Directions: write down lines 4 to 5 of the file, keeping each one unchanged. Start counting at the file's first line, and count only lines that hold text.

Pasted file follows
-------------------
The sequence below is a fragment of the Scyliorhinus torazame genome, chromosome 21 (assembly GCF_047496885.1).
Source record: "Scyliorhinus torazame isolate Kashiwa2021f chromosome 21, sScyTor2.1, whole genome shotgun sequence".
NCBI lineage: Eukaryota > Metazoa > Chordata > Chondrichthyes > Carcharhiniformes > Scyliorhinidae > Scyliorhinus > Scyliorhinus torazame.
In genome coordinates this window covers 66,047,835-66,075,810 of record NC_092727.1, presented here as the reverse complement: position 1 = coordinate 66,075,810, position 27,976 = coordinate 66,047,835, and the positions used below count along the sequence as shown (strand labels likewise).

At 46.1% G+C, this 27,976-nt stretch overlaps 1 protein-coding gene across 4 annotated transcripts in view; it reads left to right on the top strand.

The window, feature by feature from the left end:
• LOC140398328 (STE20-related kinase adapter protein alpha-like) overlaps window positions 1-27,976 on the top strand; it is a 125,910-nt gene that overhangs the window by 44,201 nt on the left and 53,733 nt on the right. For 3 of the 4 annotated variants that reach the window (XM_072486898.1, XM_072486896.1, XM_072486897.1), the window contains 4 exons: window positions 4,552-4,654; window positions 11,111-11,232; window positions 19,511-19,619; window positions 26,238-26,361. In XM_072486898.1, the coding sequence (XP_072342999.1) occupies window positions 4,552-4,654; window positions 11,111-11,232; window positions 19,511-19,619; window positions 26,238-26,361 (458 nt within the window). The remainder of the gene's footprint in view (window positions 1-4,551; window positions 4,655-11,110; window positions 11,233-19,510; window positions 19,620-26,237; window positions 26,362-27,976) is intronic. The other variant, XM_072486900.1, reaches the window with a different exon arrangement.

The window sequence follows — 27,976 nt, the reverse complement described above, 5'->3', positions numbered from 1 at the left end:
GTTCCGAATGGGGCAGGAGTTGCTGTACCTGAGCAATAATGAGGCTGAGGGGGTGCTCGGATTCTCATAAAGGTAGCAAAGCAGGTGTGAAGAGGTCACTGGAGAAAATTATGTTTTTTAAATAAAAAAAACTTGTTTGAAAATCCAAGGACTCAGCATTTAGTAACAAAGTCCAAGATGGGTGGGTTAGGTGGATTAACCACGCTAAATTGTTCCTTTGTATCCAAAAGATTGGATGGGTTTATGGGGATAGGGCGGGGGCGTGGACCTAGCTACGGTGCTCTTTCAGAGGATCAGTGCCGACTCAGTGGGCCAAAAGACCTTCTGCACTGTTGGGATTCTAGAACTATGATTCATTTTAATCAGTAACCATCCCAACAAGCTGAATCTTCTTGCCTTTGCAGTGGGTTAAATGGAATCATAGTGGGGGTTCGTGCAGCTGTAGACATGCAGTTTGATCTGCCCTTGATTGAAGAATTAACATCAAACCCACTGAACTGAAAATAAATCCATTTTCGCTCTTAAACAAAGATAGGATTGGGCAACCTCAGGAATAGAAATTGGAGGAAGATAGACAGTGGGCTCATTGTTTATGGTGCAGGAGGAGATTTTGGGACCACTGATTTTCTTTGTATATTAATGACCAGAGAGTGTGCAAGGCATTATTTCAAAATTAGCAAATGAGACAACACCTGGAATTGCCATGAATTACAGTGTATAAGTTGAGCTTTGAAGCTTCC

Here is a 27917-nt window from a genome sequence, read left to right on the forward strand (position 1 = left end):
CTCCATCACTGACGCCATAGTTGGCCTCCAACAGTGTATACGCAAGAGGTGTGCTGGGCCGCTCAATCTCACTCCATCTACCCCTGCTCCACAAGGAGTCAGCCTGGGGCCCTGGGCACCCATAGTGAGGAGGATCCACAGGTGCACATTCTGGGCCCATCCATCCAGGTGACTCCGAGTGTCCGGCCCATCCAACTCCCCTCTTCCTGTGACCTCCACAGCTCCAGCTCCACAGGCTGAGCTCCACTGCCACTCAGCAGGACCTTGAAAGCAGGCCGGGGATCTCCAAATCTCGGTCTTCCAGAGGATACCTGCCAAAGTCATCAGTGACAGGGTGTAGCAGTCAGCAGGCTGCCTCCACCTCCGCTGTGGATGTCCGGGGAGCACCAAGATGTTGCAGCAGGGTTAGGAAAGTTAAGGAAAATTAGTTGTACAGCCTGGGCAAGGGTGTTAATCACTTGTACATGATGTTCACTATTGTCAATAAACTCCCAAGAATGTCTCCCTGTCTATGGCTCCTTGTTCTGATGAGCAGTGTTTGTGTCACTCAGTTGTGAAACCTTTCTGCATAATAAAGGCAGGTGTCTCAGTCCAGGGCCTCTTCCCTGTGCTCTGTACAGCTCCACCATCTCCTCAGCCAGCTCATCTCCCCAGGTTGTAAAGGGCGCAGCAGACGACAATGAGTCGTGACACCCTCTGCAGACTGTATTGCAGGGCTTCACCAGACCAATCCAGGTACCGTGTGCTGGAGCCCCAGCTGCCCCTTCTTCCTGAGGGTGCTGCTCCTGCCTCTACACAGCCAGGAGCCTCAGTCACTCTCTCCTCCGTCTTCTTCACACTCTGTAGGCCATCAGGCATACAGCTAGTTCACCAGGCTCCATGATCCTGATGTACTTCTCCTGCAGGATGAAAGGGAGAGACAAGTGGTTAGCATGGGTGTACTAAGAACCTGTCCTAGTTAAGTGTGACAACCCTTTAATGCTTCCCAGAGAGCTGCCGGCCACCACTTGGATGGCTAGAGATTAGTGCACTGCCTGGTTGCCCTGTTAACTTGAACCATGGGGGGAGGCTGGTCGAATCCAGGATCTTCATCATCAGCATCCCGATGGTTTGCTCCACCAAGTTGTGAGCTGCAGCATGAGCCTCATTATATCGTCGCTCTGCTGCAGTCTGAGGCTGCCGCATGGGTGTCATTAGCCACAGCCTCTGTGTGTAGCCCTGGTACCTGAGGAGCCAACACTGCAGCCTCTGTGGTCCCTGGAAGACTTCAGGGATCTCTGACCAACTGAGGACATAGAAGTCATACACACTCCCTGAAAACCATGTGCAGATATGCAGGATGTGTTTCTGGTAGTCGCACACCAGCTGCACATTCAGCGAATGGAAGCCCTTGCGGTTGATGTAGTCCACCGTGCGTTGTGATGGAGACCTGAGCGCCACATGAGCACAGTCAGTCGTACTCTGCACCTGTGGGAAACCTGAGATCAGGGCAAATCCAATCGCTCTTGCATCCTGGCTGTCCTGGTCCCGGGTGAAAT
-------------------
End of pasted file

In genome coordinates this window covers 66,047,835-66,075,810 of record NC_092727.1, presented here as the reverse complement: position 1 = coordinate 66,075,810, position 27,976 = coordinate 66,047,835, and the positions used below count along the sequence as shown (strand labels likewise).

At 46.1% G+C, this 27,976-nt stretch overlaps 1 protein-coding gene across 4 annotated transcripts in view; it reads left to right on the top strand.